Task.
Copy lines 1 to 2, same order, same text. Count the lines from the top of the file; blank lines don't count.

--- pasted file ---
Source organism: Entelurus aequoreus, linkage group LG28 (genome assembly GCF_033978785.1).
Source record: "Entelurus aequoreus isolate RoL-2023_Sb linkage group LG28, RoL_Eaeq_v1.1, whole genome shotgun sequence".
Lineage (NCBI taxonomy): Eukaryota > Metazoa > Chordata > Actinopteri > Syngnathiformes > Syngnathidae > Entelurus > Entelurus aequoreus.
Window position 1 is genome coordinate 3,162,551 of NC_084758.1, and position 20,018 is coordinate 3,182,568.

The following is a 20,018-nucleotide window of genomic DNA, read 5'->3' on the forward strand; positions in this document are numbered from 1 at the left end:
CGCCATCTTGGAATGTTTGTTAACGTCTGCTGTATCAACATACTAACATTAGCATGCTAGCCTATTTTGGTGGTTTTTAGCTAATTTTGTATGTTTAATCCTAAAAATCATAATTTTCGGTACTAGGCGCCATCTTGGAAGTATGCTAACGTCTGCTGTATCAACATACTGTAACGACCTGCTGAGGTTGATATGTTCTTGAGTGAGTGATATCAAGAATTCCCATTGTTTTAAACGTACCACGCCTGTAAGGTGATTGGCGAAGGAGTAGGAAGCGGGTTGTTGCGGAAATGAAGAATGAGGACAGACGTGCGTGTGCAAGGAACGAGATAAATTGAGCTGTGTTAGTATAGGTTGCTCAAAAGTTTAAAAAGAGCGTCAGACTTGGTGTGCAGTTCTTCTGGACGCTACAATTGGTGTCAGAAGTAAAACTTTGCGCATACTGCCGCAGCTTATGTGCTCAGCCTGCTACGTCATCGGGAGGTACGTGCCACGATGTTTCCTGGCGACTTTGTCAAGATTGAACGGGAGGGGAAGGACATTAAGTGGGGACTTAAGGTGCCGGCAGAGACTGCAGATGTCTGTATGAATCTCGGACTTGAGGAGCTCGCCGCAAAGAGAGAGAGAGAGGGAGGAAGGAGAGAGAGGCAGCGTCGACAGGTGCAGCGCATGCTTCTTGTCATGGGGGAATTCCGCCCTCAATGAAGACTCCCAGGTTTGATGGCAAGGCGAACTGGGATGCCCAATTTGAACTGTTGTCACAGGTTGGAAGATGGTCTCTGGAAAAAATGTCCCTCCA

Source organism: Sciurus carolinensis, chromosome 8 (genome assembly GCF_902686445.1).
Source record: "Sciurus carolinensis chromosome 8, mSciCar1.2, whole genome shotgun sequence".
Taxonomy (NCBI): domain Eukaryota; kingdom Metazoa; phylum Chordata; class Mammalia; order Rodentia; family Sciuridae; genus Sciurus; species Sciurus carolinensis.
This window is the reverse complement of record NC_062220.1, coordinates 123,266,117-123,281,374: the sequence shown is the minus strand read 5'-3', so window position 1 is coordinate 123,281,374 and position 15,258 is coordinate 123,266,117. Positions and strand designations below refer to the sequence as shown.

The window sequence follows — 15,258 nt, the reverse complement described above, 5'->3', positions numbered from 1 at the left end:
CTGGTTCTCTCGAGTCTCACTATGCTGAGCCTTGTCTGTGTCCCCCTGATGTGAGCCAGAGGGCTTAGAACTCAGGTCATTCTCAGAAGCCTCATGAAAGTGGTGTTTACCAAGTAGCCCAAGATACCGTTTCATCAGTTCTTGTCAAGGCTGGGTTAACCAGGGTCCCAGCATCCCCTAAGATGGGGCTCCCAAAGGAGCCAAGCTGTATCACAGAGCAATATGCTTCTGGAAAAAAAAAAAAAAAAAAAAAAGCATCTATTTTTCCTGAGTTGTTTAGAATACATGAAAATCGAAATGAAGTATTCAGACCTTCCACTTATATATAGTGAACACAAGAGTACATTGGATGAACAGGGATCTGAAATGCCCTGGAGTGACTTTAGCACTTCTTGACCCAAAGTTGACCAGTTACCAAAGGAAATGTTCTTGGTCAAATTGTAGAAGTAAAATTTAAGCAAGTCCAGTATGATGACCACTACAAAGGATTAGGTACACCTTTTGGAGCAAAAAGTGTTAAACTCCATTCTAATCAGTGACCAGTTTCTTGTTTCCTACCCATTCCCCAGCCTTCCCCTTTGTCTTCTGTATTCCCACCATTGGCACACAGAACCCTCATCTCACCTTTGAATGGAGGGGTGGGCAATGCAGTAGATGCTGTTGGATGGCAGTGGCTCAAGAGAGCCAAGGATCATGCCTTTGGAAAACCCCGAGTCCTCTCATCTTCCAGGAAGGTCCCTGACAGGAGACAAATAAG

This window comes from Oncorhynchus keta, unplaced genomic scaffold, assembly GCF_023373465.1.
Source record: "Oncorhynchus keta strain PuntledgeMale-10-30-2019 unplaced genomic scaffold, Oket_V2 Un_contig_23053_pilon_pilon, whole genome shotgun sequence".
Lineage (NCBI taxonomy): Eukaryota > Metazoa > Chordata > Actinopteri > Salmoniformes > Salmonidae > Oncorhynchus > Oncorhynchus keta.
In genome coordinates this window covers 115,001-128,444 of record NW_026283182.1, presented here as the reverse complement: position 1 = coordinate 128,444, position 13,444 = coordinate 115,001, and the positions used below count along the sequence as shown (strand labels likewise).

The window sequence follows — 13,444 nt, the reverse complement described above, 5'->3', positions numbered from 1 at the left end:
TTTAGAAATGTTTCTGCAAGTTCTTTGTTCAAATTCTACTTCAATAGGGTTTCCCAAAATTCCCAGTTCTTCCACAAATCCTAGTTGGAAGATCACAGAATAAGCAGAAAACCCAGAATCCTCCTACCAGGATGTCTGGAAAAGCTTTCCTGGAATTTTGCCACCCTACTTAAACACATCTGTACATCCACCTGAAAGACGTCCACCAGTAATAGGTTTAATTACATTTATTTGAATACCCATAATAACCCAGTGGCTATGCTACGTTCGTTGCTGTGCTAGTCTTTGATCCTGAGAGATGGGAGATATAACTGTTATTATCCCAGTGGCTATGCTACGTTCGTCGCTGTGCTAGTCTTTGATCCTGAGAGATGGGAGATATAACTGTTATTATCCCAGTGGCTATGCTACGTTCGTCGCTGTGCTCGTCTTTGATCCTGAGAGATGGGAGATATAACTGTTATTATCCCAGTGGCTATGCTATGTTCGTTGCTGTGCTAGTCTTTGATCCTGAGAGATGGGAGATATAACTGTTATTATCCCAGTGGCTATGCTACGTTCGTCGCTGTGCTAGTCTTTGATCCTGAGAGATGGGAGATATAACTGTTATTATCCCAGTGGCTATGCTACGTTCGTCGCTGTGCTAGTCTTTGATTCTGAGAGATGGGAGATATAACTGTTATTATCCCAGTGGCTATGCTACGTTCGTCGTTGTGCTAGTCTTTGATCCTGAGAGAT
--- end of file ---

Source organism: Entelurus aequoreus, linkage group LG28 (genome assembly GCF_033978785.1).
Source record: "Entelurus aequoreus isolate RoL-2023_Sb linkage group LG28, RoL_Eaeq_v1.1, whole genome shotgun sequence".